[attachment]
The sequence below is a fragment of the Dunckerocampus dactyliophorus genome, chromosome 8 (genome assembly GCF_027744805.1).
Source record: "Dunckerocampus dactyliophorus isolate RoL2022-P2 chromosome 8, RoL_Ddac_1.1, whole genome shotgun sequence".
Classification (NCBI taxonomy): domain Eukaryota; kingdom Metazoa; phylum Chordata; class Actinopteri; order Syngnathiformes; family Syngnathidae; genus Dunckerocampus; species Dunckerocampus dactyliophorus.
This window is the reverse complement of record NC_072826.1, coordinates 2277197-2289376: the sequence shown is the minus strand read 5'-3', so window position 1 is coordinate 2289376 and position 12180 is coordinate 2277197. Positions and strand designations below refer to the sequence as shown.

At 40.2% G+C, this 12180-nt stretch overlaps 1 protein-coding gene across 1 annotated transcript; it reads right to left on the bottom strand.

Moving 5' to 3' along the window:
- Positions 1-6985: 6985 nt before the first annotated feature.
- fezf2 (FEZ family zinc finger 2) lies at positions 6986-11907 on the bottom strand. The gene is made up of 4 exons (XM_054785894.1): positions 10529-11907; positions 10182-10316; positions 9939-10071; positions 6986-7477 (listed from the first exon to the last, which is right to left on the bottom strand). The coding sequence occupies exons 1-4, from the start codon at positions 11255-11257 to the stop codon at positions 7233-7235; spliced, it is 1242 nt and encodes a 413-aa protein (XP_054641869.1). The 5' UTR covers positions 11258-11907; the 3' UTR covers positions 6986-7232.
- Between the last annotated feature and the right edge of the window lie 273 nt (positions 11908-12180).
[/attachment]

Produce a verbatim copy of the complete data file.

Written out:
The sequence below is a fragment of the Dunckerocampus dactyliophorus genome, chromosome 8 (genome assembly GCF_027744805.1).
Source record: "Dunckerocampus dactyliophorus isolate RoL2022-P2 chromosome 8, RoL_Ddac_1.1, whole genome shotgun sequence".
Classification (NCBI taxonomy): domain Eukaryota; kingdom Metazoa; phylum Chordata; class Actinopteri; order Syngnathiformes; family Syngnathidae; genus Dunckerocampus; species Dunckerocampus dactyliophorus.
This window is the reverse complement of record NC_072826.1, coordinates 2277197-2289376: the sequence shown is the minus strand read 5'-3', so window position 1 is coordinate 2289376 and position 12180 is coordinate 2277197. Positions and strand designations below refer to the sequence as shown.

At 40.2% G+C, this 12180-nt stretch overlaps 1 protein-coding gene across 1 annotated transcript; it reads right to left on the bottom strand.

Moving 5' to 3' along the window:
- Positions 1-6985: 6985 nt before the first annotated feature.
- fezf2 (FEZ family zinc finger 2) lies at positions 6986-11907 on the bottom strand. The gene is made up of 4 exons (XM_054785894.1): positions 10529-11907; positions 10182-10316; positions 9939-10071; positions 6986-7477 (listed from the first exon to the last, which is right to left on the bottom strand). The coding sequence occupies exons 1-4, from the start codon at positions 11255-11257 to the stop codon at positions 7233-7235; spliced, it is 1242 nt and encodes a 413-aa protein (XP_054641869.1). The 5' UTR covers positions 11258-11907; the 3' UTR covers positions 6986-7232.
- Between the last annotated feature and the right edge of the window lie 273 nt (positions 11908-12180).